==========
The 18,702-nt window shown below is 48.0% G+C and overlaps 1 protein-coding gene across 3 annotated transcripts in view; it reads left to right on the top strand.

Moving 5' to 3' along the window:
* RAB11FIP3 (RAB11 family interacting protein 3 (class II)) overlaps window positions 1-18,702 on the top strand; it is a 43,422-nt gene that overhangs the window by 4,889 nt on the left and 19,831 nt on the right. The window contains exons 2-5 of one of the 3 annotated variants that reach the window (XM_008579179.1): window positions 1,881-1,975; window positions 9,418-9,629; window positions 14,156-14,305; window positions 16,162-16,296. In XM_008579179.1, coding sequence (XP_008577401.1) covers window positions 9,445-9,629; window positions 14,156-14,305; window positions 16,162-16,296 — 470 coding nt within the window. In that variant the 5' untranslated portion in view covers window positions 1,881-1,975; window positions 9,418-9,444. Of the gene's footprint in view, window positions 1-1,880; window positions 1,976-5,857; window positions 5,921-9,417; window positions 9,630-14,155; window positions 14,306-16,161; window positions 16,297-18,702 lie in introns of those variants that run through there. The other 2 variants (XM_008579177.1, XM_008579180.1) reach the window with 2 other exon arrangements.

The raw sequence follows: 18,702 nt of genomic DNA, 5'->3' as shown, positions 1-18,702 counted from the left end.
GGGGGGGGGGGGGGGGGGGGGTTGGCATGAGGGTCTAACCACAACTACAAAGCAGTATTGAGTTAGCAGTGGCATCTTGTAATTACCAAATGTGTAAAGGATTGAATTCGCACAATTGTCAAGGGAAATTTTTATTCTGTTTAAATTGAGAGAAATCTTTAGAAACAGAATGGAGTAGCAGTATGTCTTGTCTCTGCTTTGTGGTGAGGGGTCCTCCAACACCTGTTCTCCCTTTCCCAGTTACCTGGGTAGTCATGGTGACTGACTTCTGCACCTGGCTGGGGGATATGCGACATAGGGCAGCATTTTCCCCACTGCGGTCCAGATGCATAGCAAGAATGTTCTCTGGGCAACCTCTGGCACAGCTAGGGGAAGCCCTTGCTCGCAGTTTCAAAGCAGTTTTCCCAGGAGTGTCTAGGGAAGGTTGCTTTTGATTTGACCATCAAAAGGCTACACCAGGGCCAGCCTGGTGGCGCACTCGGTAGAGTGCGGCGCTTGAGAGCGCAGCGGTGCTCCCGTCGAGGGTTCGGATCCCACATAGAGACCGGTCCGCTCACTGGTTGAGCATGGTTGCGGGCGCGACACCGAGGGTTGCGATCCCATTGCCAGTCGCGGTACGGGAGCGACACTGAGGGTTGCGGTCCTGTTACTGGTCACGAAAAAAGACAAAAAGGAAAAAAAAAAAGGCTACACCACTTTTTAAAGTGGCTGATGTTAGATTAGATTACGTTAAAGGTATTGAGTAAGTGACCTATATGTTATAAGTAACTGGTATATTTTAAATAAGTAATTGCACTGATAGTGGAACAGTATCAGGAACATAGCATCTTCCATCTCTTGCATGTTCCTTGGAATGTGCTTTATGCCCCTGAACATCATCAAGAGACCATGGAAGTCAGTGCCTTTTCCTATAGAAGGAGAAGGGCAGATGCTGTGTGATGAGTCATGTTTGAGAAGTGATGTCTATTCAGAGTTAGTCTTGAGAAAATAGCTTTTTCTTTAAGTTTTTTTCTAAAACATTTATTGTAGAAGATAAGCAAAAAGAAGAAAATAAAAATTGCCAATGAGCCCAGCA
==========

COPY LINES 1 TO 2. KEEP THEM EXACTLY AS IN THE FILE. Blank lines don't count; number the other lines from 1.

The 18,702-nt window shown below is 48.0% G+C and overlaps 1 protein-coding gene across 3 annotated transcripts in view; it reads left to right on the top strand.

Moving 5' to 3' along the window: